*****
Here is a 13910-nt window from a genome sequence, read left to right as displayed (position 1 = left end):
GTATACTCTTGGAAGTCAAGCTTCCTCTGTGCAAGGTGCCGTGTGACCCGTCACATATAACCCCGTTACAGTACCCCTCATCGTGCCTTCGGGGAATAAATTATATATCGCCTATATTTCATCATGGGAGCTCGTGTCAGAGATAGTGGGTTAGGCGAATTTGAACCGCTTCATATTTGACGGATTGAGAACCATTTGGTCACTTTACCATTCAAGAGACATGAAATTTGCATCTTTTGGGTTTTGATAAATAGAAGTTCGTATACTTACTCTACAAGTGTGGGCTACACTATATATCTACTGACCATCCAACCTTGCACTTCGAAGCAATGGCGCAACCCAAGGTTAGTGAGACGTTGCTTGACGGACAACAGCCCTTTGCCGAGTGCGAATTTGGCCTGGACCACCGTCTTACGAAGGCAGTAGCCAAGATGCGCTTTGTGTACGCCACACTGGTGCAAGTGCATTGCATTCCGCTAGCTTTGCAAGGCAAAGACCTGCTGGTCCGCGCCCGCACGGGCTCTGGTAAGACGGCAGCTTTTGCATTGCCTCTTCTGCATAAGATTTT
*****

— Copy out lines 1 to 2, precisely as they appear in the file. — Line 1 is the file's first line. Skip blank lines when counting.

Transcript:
Here is a 13910-nt window from a genome sequence, read left to right as displayed (position 1 = left end):
GTATACTCTTGGAAGTCAAGCTTCCTCTGTGCAAGGTGCCGTGTGACCCGTCACATATAACCCCGTTACAGTACCCCTCATCGTGCCTTCGGGGAATAAATTATATATCGCCTATATTTCATCATGGGAGCTCGTGTCAGAGATAGTGGGTTAGGCGAATTTGAACCGCTTCATATTTGACGGATTGAGAACCATTTGGTCACTTTACCATTCAAGAGACATGAAATTTGCATCTTTTGGGTTTTGATAAATAGAAGTTCGTATACTTACTCTACAAGTGTGGGCTACACTATATATCTACTGACCATCCAACCTTGCACTTCGAAGCAATGGCGCAACCCAAGGTTAGTGAGACGTTGCTTGACGGACAACAGCCCTTTGCCGAGTGCGAATTTGGCCTGGACCACCGTCTTACGAAGGCAGTAGCCAAGATGCGCTTTGTGTACGCCACACTGGTGCAAGTGCATTGCATTCCGCTAGCTTTGCAAGGCAAAGACCTGCTGGTCCGCGCCCGCACGGGCTCTGGTAAGACGGCAGCTTTTGCATTGCCTCTTCTGCATAAGATTTT